What estate planning mistakes are caused by misconceptions?
On behalf of Scaringi Law posted in Estate Planning on Monday, January 18, 2016.
If New Year's resolutions were memorialized in the form of a list, here's our law firm's contribution to starting 2016 off without any estate planning mistakes.
As context, it should be noted that certain common mistakes arise from misconceptions. One is that a last will and testament is necessary only for individuals with substantial assets. To the contrary, anything of monetary or sentimental value can be identified for disposition in a will. Similarly, anyone with a life insurance policy might be surprised to learn about the benefits of transferring that policy to a life insurance trust. Doing so might ensure that more of the proceeds go to beneficiaries instead of the IRS in the form of estate tax.
In addition, a will can help govern the practical matters of estate administration after one's passing. Such matters may address how to cover the costs of the funeral and any debts of the estate, may include a list of one's beneficiaries and loved ones, and can indicate whether certain personal affairs need to be addressed, such as the closing of one's social media or other online accounts.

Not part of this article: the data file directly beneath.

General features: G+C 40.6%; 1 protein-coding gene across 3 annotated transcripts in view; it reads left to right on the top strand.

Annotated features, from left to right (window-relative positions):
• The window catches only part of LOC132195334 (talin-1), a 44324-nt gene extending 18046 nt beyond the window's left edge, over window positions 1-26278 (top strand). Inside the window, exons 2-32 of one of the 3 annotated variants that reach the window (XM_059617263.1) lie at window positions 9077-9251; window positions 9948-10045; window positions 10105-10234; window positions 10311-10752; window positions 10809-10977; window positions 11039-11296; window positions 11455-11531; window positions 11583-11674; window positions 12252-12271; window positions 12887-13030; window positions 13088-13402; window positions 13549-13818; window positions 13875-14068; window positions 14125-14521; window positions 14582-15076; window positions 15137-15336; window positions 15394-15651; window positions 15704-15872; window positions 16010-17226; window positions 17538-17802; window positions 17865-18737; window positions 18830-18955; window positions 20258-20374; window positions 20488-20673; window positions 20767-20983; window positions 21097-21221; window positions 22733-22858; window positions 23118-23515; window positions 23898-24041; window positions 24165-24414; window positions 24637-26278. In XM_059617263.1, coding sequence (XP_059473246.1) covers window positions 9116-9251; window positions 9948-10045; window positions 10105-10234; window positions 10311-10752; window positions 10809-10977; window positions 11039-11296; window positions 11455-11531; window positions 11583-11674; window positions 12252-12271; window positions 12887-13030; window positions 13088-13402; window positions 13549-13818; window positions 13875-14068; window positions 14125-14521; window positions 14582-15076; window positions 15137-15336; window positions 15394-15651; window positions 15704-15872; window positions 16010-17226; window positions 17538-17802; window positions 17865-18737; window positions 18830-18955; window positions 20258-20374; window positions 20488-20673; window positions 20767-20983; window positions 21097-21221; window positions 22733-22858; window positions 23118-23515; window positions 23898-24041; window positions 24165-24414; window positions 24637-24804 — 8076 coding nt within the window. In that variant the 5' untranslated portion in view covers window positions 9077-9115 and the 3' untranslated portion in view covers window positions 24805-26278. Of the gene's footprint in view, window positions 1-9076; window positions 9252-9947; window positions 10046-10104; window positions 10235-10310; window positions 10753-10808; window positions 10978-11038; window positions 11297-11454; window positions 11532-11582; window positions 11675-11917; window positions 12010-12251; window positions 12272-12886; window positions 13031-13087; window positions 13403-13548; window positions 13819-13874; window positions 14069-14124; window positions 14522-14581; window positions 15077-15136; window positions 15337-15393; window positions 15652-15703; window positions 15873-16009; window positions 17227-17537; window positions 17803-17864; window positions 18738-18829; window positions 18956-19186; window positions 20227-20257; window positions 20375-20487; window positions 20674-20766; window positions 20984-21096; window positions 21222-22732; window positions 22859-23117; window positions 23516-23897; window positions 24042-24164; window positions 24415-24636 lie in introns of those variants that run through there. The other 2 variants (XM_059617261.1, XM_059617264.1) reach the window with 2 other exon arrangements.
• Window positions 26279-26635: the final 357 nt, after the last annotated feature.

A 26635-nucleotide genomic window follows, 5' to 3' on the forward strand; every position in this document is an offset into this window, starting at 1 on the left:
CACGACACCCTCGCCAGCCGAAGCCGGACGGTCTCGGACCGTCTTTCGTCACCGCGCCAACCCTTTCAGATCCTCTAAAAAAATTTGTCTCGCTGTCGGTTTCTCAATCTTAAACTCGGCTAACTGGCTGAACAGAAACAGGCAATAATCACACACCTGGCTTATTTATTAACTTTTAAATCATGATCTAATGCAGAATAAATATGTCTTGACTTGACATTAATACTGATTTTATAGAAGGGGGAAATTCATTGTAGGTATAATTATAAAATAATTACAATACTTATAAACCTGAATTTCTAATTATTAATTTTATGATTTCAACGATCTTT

Another common mistake arising from a misconception is the belief that making a will is a one-time event. To the contrary, a will should be periodically updated to reflect common life events such as births or deaths, any new property acquired, or other changes in beneficiary designations.
Yet another common misconception is failing to address the possibility of disability in one's estate plan. In the event of incapacity, an estate plan can provide for who will have decision-making authority over issues like medical care, finances, and even raising minor children.
Finally, our attorneys have observed that many estate plans fail to include a responsible plan for gifting. Annual gifts up to the gift exclusion can be a smart way to reduce estate taxes. Check out our law firm's website to learn more estate planning tips.
Source: FindLaw, "Ten Common Estate Planning Mistakes to Avoid," copyright 2015, Thomson Reuters